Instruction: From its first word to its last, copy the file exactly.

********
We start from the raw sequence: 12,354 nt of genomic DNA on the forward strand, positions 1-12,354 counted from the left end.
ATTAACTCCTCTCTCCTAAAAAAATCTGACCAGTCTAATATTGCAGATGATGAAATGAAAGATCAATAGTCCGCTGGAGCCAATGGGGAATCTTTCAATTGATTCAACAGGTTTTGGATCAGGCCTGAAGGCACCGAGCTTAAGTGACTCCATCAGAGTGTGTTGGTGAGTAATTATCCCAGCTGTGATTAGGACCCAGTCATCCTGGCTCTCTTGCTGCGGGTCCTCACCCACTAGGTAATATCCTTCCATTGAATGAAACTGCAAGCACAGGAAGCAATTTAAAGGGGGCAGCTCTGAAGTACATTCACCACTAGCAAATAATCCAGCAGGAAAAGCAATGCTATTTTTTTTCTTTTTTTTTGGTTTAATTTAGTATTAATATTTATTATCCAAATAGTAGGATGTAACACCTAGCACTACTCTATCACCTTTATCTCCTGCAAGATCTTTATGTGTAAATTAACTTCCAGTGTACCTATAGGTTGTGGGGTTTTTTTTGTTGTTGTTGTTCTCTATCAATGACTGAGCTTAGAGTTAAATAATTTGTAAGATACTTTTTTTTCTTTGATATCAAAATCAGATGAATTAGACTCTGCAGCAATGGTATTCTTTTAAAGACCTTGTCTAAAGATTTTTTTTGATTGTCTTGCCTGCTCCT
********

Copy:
We start from the raw sequence: 12,354 nt of genomic DNA on the forward strand, positions 1-12,354 counted from the left end.
ATTAACTCCTCTCTCCTAAAAAAATCTGACCAGTCTAATATTGCAGATGATGAAATGAAAGATCAATAGTCCGCTGGAGCCAATGGGGAATCTTTCAATTGATTCAACAGGTTTTGGATCAGGCCTGAAGGCACCGAGCTTAAGTGACTCCATCAGAGTGTGTTGGTGAGTAATTATCCCAGCTGTGATTAGGACCCAGTCATCCTGGCTCTCTTGCTGCGGGTCCTCACCCACTAGGTAATATCCTTCCATTGAATGAAACTGCAAGCACAGGAAGCAATTTAAAGGGGGCAGCTCTGAAGTACATTCACCACTAGCAAATAATCCAGCAGGAAAAGCAATGCTATTTTTTTTCTTTTTTTTTGGTTTAATTTAGTATTAATATTTATTATCCAAATAGTAGGATGTAACACCTAGCACTACTCTATCACCTTTATCTCCTGCAAGATCTTTATGTGTAAATTAACTTCCAGTGTACCTATAGGTTGTGGGGTTTTTTTTGTTGTTGTTGTTCTCTATCAATGACTGAGCTTAGAGTTAAATAATTTGTAAGATACTTTTTTTTCTTTGATATCAAAATCAGATGAATTAGACTCTGCAGCAATGGTATTCTTTTAAAGACCTTGTCTAAAGATTTTTTTTGATTGTCTTGCCTGCTCCT